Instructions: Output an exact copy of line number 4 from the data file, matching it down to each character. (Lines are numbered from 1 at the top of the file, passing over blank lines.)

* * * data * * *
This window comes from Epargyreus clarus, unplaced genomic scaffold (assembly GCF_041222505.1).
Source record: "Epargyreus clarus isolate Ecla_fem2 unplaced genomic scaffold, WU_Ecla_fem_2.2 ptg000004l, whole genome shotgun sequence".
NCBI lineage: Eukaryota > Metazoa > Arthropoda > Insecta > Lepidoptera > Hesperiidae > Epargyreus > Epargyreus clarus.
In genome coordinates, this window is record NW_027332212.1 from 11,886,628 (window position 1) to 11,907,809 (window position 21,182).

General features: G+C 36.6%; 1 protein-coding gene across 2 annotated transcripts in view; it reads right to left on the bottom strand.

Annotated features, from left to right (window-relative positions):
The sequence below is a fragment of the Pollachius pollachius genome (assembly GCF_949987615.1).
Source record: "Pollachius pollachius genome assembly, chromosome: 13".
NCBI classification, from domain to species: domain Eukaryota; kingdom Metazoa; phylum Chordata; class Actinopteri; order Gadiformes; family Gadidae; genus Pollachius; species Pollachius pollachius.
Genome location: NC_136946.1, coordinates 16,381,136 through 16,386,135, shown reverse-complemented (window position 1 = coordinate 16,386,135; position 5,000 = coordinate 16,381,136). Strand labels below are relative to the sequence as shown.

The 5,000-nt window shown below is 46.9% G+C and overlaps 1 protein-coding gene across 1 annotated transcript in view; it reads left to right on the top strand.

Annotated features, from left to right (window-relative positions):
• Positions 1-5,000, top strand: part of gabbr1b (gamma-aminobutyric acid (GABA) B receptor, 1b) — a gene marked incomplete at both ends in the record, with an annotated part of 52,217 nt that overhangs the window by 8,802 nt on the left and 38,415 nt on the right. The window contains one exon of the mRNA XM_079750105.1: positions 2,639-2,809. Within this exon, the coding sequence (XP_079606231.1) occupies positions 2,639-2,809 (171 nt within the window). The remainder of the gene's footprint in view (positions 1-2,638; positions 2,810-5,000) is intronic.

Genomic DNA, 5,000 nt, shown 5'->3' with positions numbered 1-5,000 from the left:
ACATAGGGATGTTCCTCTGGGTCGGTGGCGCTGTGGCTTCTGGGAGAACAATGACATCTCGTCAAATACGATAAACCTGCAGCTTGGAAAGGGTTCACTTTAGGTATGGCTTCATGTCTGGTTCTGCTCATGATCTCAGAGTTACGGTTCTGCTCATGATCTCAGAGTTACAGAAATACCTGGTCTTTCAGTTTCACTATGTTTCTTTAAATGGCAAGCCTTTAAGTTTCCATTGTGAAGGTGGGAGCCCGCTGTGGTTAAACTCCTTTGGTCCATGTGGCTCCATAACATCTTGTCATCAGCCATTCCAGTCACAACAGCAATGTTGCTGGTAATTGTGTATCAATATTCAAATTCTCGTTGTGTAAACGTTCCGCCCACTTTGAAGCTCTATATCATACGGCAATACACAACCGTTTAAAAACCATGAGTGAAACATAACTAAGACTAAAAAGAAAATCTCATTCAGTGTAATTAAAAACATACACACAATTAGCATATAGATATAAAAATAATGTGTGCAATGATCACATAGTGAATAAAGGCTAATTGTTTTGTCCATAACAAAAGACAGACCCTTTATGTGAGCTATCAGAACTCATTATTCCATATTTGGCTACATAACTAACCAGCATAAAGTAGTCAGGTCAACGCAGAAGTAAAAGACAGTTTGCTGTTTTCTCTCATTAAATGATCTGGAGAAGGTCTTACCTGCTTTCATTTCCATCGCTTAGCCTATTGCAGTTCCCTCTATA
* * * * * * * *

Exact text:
In genome coordinates, this window is record NW_027332212.1 from 11,886,628 (window position 1) to 11,907,809 (window position 21,182).